Review: Bernie

Sometimes truth is stranger then fiction. This saying applies to the brilliant, scathing comedy “Bernie” from director Richard Linklater (Dazed & Confused, School of Rock). The solid cast includes Jack Black, Shirley MacLaine, and Matthew McConaughey amongst a cast of colorful townspeople.

In the small rural town of Carthage, Texas, assistant funeral director Bernie Tiede (Jack Black) is one of the town’s most adored citizens. He was the model Christian man whom taught Sunday school, sang in the church’s choir and was always willing to compassionately assist others. After the funerals at his business, he would befriend and check up on the widowed spouses. Bernie befriended Marjorie Nugent (Shirley MacLaine), a very affluent widow who was infamous for her bitter attitude and wealth. As they grew close together, Bernie traveled with Marjorie and eventually managed her financial accounts. Marjorie became dependant on Bernie’s generosity and manipulated him. Bernie even struggled to meet her demands and as he continued to handle her various tasks the townspeople went months without seeing Marjorie. Prosecutor Danny Buck (Matthew McConaughey) grows suspicious of her disappearance.

That’s all I should say regarding the plot of “Bernie.” What unravels is a fascinating exploration of dire humanity and collective community judgment. Jack Black delivers what might be the best performance of his career as a gullible man trapped in the wickedness of his kindhearted nature. At their core, his actions are all about Bernie and no one else. Black portrays Bernie as one who handles with the best of grace, wit, and comedic timing. Its too bad the Academy shies away quirky comedy because Jack Black could have a legitimate shot with an Oscar nomination. The distinctive tone of “Bernie” balances goofy absurdness amongst a grim situation.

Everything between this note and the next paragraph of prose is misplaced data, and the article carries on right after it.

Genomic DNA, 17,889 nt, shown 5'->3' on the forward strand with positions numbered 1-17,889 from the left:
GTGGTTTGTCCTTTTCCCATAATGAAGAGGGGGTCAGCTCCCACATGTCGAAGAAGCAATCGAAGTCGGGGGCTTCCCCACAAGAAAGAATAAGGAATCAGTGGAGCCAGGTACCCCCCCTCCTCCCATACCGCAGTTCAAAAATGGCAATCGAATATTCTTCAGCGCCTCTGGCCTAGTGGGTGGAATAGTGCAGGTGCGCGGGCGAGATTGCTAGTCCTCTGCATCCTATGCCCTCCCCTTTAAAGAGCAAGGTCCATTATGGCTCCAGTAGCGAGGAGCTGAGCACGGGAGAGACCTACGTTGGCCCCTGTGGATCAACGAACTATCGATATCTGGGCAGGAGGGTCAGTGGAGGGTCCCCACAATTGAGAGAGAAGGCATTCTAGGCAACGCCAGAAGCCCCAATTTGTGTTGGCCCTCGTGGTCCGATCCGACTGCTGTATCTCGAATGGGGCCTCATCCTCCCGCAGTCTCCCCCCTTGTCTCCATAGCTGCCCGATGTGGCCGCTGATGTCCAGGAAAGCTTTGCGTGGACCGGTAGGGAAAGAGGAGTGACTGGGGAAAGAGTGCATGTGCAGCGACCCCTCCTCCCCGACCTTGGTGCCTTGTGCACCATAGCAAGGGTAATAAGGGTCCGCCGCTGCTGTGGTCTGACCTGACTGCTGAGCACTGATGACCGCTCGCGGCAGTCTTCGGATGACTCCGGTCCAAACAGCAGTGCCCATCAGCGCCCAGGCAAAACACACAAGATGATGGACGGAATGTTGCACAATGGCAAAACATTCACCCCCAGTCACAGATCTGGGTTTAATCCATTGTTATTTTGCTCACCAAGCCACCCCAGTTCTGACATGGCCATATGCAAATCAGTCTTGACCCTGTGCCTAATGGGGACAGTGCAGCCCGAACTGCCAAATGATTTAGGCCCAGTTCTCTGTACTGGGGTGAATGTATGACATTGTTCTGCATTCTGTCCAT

If you ask me...

The strongest element in “Bernie” is the interviews involving the folksy townspeople. Carthridge is like any small town in America, but especially in the South. And as the saying goes, “Everything is Bigger in Texas.” Gossip and speculation consume the local folks piecing together what happened. People quiet whisper the sexual orientation on Bernie and wonder if he had a romantic rendezvous with Marjorie…or if they were just close friends. Strong belly laughs overflow as the townspeople relinquish and reflect on the man Bernie is and the complicated situation. Some of the funniest comedy from any movie in recent memory came from these individuals being interviewed documentary style.

One of the surprising revelations about “Bernie” was the script co-written by Linklater and Skip Hollandsworth was based on a true story! Even in the closing credits, Jack Black interviews the real Bernie as an explanation is given. As a film, “Bernie” is one of the most delightful movie surprises of the year. This shouldn’t be a surprise considering director Linklater was behind the camera for some cult classic films including “Dazed & Confused as well as “School of Rock.” His involvement elevates the story of Bernie Tiede to a rare cult level as well.

Rating: 8 out of 10


About Kenny Miles

Whether something is overlooked by Hollywood or whatever business trend has captured the Entertainment Industry’s attention, Kenny Miles loves to talk about movies (especially the cultural impact of a film). He covers various aspects of movies including specialty genre films, limited release, independent, foreign language, documentary features, and THE much infamous "awards season." Also, he likes to offer his opinion on the business of film, marketing strategy, and branding. He currently resides in Denver, Colorado and is a member of the Denver Film Critics Society critics group. When he isn’t writing, Kenny channels his passion for interacting with moviegoers (something most movie pundits lack) as a pollster for the market research company CinemaScore and working as floor staff/special events coordinator in the film community. You can follow him on Twitter @kmiles723.